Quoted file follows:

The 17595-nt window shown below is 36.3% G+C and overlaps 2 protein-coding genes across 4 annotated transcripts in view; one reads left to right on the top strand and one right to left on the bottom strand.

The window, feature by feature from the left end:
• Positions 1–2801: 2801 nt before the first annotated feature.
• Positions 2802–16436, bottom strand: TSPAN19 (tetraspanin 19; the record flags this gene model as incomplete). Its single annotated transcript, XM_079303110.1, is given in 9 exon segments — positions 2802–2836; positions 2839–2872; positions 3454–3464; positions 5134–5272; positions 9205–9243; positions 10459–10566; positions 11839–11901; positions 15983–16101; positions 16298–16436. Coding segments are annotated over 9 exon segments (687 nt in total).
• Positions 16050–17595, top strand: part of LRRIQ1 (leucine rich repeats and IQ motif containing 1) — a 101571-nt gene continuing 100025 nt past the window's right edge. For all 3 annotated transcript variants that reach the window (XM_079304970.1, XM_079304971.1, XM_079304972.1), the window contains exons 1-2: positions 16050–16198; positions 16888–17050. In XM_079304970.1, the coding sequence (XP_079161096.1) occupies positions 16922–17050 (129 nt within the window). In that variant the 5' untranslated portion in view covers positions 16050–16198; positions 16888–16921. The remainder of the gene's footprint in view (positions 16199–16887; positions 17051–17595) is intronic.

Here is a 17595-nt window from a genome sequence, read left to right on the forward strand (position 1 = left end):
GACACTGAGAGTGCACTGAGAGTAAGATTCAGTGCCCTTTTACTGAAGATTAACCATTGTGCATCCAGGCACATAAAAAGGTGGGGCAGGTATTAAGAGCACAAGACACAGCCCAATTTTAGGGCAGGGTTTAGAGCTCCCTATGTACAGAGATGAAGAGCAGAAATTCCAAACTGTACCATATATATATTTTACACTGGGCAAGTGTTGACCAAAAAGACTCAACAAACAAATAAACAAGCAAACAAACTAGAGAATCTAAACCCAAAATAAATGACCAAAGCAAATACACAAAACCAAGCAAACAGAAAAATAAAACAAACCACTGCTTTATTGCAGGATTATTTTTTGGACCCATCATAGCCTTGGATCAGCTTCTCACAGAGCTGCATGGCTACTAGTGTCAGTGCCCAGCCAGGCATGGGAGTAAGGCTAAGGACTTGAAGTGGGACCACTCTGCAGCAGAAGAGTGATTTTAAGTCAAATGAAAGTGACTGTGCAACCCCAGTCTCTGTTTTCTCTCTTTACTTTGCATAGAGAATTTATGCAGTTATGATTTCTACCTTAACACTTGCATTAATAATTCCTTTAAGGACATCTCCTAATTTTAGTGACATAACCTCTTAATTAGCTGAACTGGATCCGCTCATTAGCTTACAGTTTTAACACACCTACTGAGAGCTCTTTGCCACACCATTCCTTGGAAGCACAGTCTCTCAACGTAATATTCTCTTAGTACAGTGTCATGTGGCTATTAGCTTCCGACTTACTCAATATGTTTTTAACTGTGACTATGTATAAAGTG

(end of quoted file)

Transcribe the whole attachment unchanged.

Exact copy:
The 17595-nt window shown below is 36.3% G+C and overlaps 2 protein-coding genes across 4 annotated transcripts in view; one reads left to right on the top strand and one right to left on the bottom strand.

The window, feature by feature from the left end:
• Positions 1–2801: 2801 nt before the first annotated feature.
• Positions 2802–16436, bottom strand: TSPAN19 (tetraspanin 19; the record flags this gene model as incomplete). Its single annotated transcript, XM_079303110.1, is given in 9 exon segments — positions 2802–2836; positions 2839–2872; positions 3454–3464; positions 5134–5272; positions 9205–9243; positions 10459–10566; positions 11839–11901; positions 15983–16101; positions 16298–16436. Coding segments are annotated over 9 exon segments (687 nt in total).
• Positions 16050–17595, top strand: part of LRRIQ1 (leucine rich repeats and IQ motif containing 1) — a 101571-nt gene continuing 100025 nt past the window's right edge. For all 3 annotated transcript variants that reach the window (XM_079304970.1, XM_079304971.1, XM_079304972.1), the window contains exons 1-2: positions 16050–16198; positions 16888–17050. In XM_079304970.1, the coding sequence (XP_079161096.1) occupies positions 16922–17050 (129 nt within the window). In that variant the 5' untranslated portion in view covers positions 16050–16198; positions 16888–16921. The remainder of the gene's footprint in view (positions 16199–16887; positions 17051–17595) is intronic.

Here is a 17595-nt window from a genome sequence, read left to right on the forward strand (position 1 = left end):
GACACTGAGAGTGCACTGAGAGTAAGATTCAGTGCCCTTTTACTGAAGATTAACCATTGTGCATCCAGGCACATAAAAAGGTGGGGCAGGTATTAAGAGCACAAGACACAGCCCAATTTTAGGGCAGGGTTTAGAGCTCCCTATGTACAGAGATGAAGAGCAGAAATTCCAAACTGTACCATATATATATTTTACACTGGGCAAGTGTTGACCAAAAAGACTCAACAAACAAATAAACAAGCAAACAAACTAGAGAATCTAAACCCAAAATAAATGACCAAAGCAAATACACAAAACCAAGCAAACAGAAAAATAAAACAAACCACTGCTTTATTGCAGGATTATTTTTTGGACCCATCATAGCCTTGGATCAGCTTCTCACAGAGCTGCATGGCTACTAGTGTCAGTGCCCAGCCAGGCATGGGAGTAAGGCTAAGGACTTGAAGTGGGACCACTCTGCAGCAGAAGAGTGATTTTAAGTCAAATGAAAGTGACTGTGCAACCCCAGTCTCTGTTTTCTCTCTTTACTTTGCATAGAGAATTTATGCAGTTATGATTTCTACCTTAACACTTGCATTAATAATTCCTTTAAGGACATCTCCTAATTTTAGTGACATAACCTCTTAATTAGCTGAACTGGATCCGCTCATTAGCTTACAGTTTTAACACACCTACTGAGAGCTCTTTGCCACACCATTCCTTGGAAGCACAGTCTCTCAACGTAATATTCTCTTAGTACAGTGTCATGTGGCTATTAGCTTCCGACTTACTCAATATGTTTTTAACTGTGACTATGTATAAAGTG